Hurt is synonymous with affairs, whether emotional or physical.
Most people don’t start affairs because their partners are lacking something; but rather because they experience fundamental unhappiness. This may be an unconscious expression of an unhealthy relationship with love. Often partners who cheat experience some unresolved hurt. Sometimes an affair provides an adequate distraction and offers an escape from the painful reality of life.
Contrary to modern myth; unhappiness, feeling unloved, and sexual attraction are rarely the catalysts that cause people to cheat. What often lures people to have affairs is the opportunity to start again. This provides freedom to cross boundaries and try out different roles than they would have with their partner.
But what happens to their current partner, whom they supposedly still love, should they find out?
The partner tends to blame themselves.
The first question that enters the minds of people who have been cheated on is, “What’s wrong with me”?.
They will look inside themselves in an attempt to discover what makes them so unlovable that their partner would choose to go elsewhere.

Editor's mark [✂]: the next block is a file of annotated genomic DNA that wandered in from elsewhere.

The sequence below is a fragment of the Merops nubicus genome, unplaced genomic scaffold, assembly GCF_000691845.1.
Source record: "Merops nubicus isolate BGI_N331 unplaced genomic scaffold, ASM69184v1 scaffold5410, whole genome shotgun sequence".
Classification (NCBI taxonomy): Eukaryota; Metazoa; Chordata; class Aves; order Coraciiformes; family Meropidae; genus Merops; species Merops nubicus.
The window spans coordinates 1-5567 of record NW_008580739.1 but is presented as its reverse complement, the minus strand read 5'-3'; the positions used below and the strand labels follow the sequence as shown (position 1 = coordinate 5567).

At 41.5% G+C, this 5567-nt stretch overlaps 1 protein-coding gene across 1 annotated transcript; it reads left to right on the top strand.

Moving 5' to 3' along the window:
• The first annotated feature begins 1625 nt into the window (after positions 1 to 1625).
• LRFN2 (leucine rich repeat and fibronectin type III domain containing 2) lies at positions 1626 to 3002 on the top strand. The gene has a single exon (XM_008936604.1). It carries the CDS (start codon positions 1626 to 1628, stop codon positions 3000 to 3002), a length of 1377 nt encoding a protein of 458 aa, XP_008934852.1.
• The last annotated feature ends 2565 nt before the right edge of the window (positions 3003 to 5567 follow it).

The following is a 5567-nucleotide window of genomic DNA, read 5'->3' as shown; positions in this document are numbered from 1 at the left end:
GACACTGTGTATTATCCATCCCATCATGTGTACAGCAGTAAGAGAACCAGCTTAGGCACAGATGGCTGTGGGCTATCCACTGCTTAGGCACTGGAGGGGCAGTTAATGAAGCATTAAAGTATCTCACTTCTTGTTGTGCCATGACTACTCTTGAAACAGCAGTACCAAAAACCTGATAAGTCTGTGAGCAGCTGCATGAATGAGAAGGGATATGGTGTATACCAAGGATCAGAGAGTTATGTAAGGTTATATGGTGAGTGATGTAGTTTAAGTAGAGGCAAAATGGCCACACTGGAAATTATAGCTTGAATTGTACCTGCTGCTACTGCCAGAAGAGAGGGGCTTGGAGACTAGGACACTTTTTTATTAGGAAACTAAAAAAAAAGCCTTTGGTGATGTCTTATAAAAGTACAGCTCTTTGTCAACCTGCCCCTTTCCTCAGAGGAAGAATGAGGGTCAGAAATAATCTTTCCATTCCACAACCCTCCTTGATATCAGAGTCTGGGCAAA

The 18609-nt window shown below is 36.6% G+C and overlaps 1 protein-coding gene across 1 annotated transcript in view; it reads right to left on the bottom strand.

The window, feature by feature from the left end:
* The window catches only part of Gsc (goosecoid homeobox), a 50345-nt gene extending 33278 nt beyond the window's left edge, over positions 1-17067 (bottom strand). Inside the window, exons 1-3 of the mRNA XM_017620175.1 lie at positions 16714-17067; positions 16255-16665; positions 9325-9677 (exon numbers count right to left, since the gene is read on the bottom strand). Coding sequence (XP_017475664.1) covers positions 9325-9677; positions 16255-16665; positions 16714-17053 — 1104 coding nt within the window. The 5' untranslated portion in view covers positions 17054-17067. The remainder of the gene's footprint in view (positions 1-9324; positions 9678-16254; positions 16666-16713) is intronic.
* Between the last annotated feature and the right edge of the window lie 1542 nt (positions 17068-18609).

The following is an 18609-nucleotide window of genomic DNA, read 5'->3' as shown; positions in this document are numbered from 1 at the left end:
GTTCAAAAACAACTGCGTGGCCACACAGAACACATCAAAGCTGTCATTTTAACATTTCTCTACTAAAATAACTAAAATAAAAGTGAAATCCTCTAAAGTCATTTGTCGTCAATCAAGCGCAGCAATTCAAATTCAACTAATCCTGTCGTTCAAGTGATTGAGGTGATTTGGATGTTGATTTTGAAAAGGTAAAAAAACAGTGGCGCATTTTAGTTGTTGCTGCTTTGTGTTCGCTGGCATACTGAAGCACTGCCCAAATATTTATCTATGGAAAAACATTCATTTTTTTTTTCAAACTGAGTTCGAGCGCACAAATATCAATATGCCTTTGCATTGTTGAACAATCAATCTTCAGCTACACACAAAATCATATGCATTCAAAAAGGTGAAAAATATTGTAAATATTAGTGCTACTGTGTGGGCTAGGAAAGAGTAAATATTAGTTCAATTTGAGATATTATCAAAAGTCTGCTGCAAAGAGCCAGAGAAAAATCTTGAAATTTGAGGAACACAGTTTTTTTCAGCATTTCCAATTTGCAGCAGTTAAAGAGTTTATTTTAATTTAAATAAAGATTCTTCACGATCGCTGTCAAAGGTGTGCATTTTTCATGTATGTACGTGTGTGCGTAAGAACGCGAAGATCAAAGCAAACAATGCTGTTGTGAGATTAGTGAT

They lose faith in the cheater.
Whether they choose to stay in the relationship or not, the person that’s been cheated on will struggle to fully trust their cheating partner again. The relationship has been shattered, causing words and actions to be questioned; sometimes relentlessly.
They’re likely to be on an emotional rollercoaster for a while.
Everything they believed about their relationship has been compromised; their emotions may flow uncontrollably between acceptance, hurt, outrage, and even hate.
If you’re considering cheating, possibly you’re in the middle of, or the victim of an affair; counselling can help you come to terms with your relationship and help you find an internal solution. Through counselling, I can help you find the right answers for you.